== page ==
Warp and Weft

February 23rd, 2017

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The terms warp and weft are words associated with textiles, specifically those that are woven. In the literal sense, they are the technical terms for the two types of thread used to create a finished woven product. The warp is the tightly stretched lengthwise core of a fabric, while the weft is woven between the warp threads to create various patterns. Some people also call the weft the “filler” thread as it fills in the design. To weave any kind of textile, the weaver needs to start with the warp threads. Warp threads tend to be stronger and coarser, because they must be able to withstand tight stretching. They also provide a core of support for the finished piece, giving the textile body and form. The warp is stretched onto a loom before weaving begins, and it may be coiled onto a spool for very long or large projects. This spool is unwound as needed, while the finished weaving on the other side is rolled up to get it out of the way.

The weft threads make up the body of the fabric. They may be one colour, or they may be multicolour, creating patterns and forms. Some weavers also like to use different types of material for an assortment of textures. In many cases, the weft threads are attached to a shuttle, which is run back and forth through the warp. On weaving machines, setting up the weft can get rather complex, especially when patterns are being made.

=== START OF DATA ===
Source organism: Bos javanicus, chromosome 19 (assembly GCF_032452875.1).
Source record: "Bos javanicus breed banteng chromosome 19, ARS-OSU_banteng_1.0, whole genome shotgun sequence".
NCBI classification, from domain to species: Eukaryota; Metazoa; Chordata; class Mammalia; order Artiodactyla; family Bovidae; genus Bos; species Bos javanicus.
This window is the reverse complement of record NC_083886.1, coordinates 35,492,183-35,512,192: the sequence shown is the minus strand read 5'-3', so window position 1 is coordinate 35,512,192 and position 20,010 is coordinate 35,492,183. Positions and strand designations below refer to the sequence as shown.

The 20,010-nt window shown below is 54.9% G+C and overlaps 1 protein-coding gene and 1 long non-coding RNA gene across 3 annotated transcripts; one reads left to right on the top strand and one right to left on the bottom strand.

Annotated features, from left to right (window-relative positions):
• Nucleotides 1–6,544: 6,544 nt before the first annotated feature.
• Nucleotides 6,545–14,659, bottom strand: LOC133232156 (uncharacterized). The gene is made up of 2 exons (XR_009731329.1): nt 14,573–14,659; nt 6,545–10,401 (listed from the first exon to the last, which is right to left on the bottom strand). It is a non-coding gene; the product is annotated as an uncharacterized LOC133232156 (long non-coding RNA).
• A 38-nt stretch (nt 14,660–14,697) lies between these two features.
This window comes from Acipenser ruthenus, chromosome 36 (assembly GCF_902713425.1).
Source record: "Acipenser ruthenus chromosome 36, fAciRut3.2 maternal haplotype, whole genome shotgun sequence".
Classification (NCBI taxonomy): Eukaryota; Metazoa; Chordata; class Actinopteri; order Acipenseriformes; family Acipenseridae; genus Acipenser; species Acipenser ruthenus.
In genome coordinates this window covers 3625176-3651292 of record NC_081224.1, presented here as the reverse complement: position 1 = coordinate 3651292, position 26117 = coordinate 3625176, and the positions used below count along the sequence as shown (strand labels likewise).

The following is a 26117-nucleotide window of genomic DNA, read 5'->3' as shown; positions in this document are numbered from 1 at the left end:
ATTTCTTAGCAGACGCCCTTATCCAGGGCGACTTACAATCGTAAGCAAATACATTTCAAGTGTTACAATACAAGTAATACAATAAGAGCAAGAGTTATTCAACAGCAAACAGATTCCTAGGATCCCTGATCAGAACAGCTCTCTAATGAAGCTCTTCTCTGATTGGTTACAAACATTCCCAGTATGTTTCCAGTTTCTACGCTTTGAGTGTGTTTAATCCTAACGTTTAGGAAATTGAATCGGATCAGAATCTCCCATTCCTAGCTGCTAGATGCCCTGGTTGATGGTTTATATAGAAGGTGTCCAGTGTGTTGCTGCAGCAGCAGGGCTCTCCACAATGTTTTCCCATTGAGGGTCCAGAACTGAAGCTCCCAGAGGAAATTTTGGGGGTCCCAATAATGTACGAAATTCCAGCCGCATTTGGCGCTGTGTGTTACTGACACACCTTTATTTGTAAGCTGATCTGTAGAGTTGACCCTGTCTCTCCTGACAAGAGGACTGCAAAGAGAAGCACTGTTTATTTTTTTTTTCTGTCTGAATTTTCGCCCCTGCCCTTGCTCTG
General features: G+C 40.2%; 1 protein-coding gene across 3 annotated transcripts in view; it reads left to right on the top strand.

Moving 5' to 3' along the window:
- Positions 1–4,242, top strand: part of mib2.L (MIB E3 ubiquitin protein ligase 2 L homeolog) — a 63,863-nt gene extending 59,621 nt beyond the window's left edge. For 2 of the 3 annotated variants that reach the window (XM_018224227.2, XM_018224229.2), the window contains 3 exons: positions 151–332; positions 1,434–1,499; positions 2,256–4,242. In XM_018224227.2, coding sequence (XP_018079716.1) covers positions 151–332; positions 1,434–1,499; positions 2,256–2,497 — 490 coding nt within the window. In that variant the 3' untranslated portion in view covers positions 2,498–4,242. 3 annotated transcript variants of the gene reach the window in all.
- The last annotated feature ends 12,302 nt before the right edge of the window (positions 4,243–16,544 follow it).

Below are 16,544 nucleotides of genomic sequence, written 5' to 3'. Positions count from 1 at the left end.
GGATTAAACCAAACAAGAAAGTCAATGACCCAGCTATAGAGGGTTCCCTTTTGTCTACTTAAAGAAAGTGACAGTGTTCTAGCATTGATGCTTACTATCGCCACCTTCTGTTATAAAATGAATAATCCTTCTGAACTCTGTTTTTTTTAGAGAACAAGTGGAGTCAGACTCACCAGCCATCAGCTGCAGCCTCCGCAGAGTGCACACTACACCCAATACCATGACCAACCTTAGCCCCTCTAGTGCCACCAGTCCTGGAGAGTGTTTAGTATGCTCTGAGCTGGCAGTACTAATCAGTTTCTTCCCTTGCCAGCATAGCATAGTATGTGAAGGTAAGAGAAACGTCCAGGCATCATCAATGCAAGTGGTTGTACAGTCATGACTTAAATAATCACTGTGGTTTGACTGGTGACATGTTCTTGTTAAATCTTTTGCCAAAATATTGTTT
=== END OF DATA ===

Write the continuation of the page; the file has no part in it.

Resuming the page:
The word for weft comes from an Old English word, wefan, which means “to weave.” Since these threads are the ones that are literally woven in a textile, this origin makes sense. “Warp,” on the other hand, comes from an Old Norse word, varp, which means “the cast of a net.” The warp of a fabric, in other words, acts like a net to capture the weft, holding these threads firmly so that they will not escape, causing the textile to unravel.

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